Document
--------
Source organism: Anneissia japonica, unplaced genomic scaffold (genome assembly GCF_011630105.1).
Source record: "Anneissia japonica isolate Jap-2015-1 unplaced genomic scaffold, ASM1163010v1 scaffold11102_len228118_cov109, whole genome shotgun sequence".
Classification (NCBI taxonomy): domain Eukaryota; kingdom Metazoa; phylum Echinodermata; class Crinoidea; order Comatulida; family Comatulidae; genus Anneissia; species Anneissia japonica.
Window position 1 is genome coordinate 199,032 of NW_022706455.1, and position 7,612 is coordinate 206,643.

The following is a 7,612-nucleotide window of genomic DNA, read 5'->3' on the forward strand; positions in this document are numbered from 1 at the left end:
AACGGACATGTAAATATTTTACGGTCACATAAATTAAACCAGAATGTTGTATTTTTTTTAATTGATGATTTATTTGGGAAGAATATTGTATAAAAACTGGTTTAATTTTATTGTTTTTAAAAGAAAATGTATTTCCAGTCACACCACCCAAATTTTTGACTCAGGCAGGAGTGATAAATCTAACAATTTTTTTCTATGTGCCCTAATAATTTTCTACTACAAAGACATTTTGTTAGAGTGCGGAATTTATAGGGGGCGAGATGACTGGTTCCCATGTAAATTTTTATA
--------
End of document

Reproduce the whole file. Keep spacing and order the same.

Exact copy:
Source organism: Anneissia japonica, unplaced genomic scaffold (genome assembly GCF_011630105.1).
Source record: "Anneissia japonica isolate Jap-2015-1 unplaced genomic scaffold, ASM1163010v1 scaffold11102_len228118_cov109, whole genome shotgun sequence".
Classification (NCBI taxonomy): domain Eukaryota; kingdom Metazoa; phylum Echinodermata; class Crinoidea; order Comatulida; family Comatulidae; genus Anneissia; species Anneissia japonica.
Window position 1 is genome coordinate 199,032 of NW_022706455.1, and position 7,612 is coordinate 206,643.

The following is a 7,612-nucleotide window of genomic DNA, read 5'->3' on the forward strand; positions in this document are numbered from 1 at the left end:
AACGGACATGTAAATATTTTACGGTCACATAAATTAAACCAGAATGTTGTATTTTTTTTAATTGATGATTTATTTGGGAAGAATATTGTATAAAAACTGGTTTAATTTTATTGTTTTTAAAAGAAAATGTATTTCCAGTCACACCACCCAAATTTTTGACTCAGGCAGGAGTGATAAATCTAACAATTTTTTTCTATGTGCCCTAATAATTTTCTACTACAAAGACATTTTGTTAGAGTGCGGAATTTATAGGGGGCGAGATGACTGGTTCCCATGTAAATTTTTATA